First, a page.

The Common Muskrat
The common muskrat is a large rodent that resides in aquatic environments such as marshes. They are usually about two feet in length including their tail. Their bodies are covered in thick brown fur that is made up of both an outer layer which keeps them dry, and a heavy inside layer which helps them retain their body heat while swimming in the cold water that they inhabit. Their front feet are small and they have four fingers with claws and a small thumb which they use for grasping. The back feet are larger and have five webbed fingers with claws. Along with their webbed back feet and strong, flattened tail, the common muskrat is a very efficient swimmer. Their eyes and ears are very small and most times the ears are almost hidden in their thick fur. Their large incisor teeth are located in front of their cheek, allowing them to gnaw and chew submergent and aquatic vegetation while swimming underwater.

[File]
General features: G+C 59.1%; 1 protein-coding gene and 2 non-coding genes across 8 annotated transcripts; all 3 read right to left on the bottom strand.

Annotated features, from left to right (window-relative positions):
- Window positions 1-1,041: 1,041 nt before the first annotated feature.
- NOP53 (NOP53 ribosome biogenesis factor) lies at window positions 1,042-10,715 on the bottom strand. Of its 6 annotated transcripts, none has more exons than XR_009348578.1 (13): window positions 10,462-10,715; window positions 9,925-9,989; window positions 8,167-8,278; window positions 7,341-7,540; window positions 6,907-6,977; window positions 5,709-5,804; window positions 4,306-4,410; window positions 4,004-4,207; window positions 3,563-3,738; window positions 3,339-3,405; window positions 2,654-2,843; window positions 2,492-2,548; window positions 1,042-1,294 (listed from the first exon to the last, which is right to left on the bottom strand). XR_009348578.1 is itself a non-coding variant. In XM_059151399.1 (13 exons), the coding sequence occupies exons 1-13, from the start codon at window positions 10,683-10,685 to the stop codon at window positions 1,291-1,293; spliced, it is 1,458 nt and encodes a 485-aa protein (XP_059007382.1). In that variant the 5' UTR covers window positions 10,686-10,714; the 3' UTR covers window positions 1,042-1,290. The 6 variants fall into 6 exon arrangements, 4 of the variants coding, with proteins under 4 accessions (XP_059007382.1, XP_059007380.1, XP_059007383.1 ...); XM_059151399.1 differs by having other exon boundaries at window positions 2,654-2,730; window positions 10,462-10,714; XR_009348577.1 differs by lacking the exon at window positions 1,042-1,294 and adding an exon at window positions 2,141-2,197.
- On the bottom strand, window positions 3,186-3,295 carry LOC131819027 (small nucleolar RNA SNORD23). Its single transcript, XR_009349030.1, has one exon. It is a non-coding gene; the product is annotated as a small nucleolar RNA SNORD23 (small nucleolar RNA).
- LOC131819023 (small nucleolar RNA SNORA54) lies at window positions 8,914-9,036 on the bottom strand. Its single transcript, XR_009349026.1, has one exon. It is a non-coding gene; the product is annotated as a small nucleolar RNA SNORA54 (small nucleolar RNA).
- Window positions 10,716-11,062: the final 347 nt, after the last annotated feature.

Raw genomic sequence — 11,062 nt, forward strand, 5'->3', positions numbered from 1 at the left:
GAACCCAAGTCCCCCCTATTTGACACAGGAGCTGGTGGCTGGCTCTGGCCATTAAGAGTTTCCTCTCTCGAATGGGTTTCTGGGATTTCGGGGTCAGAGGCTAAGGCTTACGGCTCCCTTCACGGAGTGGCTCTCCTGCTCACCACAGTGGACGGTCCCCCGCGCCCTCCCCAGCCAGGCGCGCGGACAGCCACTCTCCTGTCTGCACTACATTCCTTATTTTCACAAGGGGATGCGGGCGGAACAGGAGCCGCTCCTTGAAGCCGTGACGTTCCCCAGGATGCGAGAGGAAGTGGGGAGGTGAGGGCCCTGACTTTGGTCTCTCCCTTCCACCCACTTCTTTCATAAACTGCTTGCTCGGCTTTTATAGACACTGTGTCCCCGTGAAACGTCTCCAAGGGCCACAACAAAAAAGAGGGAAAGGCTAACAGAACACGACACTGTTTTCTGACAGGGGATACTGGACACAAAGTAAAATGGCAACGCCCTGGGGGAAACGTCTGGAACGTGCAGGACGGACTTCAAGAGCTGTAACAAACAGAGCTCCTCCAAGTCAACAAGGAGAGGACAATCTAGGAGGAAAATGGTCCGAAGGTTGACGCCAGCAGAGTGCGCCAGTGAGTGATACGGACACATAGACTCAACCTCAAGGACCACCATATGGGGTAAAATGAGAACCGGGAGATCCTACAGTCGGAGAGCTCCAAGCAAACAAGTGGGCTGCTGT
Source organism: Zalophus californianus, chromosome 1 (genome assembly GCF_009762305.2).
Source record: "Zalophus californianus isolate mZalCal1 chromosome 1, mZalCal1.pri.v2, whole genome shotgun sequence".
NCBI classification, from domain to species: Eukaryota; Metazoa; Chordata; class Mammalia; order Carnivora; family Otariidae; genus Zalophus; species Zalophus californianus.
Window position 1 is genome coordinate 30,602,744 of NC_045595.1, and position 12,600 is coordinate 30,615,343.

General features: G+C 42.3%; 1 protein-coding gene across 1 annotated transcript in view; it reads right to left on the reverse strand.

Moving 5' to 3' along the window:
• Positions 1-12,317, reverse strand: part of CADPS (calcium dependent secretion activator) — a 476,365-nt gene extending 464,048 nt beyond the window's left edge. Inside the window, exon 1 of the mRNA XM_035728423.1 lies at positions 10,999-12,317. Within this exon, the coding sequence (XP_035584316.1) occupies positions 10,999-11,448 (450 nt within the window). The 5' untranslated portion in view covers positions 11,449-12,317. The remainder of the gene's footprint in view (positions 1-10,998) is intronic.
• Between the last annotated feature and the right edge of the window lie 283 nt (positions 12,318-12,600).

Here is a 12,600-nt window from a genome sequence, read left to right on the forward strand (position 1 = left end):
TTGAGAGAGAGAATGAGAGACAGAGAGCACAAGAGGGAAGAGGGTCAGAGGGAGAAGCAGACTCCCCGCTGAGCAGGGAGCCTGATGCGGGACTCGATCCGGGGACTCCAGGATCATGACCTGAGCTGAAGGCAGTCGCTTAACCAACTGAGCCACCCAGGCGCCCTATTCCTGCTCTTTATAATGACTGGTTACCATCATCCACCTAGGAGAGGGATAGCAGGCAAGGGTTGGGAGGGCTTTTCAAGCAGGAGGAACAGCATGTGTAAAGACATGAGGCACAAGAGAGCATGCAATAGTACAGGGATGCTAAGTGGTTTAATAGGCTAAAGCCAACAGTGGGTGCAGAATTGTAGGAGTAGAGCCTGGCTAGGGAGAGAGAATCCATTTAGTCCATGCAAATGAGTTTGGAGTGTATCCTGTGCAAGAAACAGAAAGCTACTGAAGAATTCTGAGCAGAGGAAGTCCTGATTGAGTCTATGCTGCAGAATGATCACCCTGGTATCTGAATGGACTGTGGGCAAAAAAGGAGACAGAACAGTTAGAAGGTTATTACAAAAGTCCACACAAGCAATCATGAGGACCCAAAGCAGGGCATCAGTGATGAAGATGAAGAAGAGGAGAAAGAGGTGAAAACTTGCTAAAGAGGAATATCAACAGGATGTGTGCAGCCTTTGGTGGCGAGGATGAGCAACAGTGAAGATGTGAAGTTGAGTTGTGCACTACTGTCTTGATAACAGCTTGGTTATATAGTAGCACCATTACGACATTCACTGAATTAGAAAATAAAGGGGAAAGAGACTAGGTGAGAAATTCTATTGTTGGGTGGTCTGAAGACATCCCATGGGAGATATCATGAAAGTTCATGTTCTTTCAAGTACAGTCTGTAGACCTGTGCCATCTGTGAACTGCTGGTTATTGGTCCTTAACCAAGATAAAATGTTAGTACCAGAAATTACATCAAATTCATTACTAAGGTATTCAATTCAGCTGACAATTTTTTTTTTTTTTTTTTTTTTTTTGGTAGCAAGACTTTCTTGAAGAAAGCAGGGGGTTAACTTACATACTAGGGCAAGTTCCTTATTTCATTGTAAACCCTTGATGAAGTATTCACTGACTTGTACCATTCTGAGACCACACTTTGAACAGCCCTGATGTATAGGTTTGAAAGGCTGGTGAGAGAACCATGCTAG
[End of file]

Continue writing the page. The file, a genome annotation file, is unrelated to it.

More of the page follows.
Muskrats serve many important purposes for their habitat and other organisms that they interact with. They are the most valuable aquatic mammals in the fur trading industry, and are worth millions each year. They also are very important in their habitat because they provide a prey source for several species including mink and large predatory birds. Muskrats also regulate the types and the amount vegetation in their habitat. As they harvest submergent and aquatic vegetation for food and to build their lodges, they provide open spaces for new plants to grow and space for other animals to build their nests, such as ducks and geese. To learn more about how the common muskrat is classified in the grand scheme of things click here.